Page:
Seroprevalence and risk factors associated with toxoplasmosis among women of child bearing age in Gombe metropolis, Gombe state, Nigeria

Document Type : Original Article


1 Department of microbiology,Faculty of Natural sciences, university of jos, plateau state Nigeria

2 Department of Biological Sciences Federal University Kashere Gombe State, Nigeria

3 Department of Microbiology, Faculty of Natural Sciences, University of Jos

4 Department of Microbiology, Faculty of Natural Sciences, University of Jos, Jos, Nigeria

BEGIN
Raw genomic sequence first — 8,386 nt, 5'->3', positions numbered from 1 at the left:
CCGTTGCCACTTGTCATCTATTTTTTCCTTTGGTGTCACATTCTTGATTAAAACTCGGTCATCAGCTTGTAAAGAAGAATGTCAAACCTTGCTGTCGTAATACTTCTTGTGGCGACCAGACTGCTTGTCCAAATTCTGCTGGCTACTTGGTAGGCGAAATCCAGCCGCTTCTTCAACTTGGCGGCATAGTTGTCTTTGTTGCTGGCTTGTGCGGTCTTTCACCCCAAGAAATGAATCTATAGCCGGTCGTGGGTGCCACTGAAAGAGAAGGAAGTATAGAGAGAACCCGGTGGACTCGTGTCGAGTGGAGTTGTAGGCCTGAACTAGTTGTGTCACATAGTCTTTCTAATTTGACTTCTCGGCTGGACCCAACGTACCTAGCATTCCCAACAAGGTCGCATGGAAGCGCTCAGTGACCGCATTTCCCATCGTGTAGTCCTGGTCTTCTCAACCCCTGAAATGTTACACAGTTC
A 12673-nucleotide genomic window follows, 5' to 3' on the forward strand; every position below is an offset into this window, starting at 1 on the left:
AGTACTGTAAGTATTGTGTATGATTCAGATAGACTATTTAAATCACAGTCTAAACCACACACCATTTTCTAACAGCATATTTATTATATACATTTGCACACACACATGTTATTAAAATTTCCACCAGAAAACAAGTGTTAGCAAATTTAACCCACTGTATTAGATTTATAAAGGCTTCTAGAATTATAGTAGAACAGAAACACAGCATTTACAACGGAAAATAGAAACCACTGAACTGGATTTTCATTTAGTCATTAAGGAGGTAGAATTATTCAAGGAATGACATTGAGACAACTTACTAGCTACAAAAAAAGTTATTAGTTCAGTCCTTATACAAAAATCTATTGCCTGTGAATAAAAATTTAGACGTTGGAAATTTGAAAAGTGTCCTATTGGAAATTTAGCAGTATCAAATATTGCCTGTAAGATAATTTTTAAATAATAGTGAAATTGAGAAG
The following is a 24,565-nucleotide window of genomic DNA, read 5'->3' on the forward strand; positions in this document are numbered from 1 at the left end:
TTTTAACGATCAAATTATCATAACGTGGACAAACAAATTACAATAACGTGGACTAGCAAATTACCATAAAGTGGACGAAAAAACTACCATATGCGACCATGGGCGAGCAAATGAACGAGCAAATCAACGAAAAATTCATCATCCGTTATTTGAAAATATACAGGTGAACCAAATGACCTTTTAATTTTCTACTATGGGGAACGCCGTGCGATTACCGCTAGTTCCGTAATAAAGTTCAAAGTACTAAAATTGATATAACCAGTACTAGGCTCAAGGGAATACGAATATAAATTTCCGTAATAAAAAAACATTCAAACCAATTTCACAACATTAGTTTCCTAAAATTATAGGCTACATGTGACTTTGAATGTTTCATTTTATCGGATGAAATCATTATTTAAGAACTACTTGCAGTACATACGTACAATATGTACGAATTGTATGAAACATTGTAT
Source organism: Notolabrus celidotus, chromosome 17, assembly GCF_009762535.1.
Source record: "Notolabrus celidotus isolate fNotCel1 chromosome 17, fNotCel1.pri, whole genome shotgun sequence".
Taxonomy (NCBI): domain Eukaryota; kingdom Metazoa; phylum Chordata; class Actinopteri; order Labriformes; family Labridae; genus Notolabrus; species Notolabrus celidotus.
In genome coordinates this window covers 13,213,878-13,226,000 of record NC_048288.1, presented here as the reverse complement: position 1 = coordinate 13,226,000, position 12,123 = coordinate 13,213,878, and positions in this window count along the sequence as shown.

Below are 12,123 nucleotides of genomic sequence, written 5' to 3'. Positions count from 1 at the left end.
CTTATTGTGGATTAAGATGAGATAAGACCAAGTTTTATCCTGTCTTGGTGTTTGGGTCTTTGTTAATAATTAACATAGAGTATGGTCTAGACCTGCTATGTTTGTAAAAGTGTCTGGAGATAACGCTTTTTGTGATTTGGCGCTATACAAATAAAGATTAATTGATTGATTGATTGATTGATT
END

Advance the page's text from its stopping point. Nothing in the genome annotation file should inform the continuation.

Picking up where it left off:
Background: Toxoplasmosis due to Toxoplasma gondii (T. gondii) is one of the major global zoonotic diseases that affect man and other animals. About 30% to 65% of all person’s worldwide are exposed to T. gondii. Aim: This study aimed to determine the prevalence and risk factors associated with toxoplasmosis among women of childbearing age attending Women and Children Hospital in Gombe metropolis, Nigeria. Method and Results: Five (5) mls of venous blood was each collected from the 182 women who consented for the study and transferred into a labeled EDTA container. Samples were then centrifuged at 1400rmp for 10 minutes to obtain plasma and stored at -20°C in a refrigerator. Samples were subsequently analyzed using human T. gondii Enzyme Linked Immunosorbent Assay (ELISA) detection kits (Voyage Medical Co., LTD China, Hong Kong; Batch No: 20200213). Information on sociodemographic and risk factors of all the consented women were collected using structured questionnaire. Of the 182 women who participated in the study, 39 (21.43 %) were positive for anti T.gondii IgG antibodies and 0 (0.00 %) IgM specific antibodies were detected. Risk factors to T. gondii infection were assessed using structured questionnaire, ethnic groups and educational attainment showed that they were statistically significant (p < /em><0.05). Similarly, infection with T. gondii among those who consumed beef, fish, goat, chicken, and other form of meat (dog, rat, and pork) was assessed. Those who consumed other forms of meat were found to have statistically significant association with T. gondii infection (p < /em> <0.05). Consumption of suya (roasted meat), pasteurized or unpasteurized milk, washing vegetables and water source were not significantly associated with T. gondii seropositivity (p < /em> <0.05). Also, there was no statistical association between owning a cat, cleaning of cat excretes and handling of pet animals and T. gondii infection. Number of miscarriages was however significantly associated with T. gondii sero-positivity (p < /em> <0.05). Conclusion: Seroprevalence of IgG antibodies to T. gondii among women reported in this study indicates past exposure to the parasite, therefore, routine serological screening of women of childbearing age and health education on the prevention and control of T. gondii are strongly recommended


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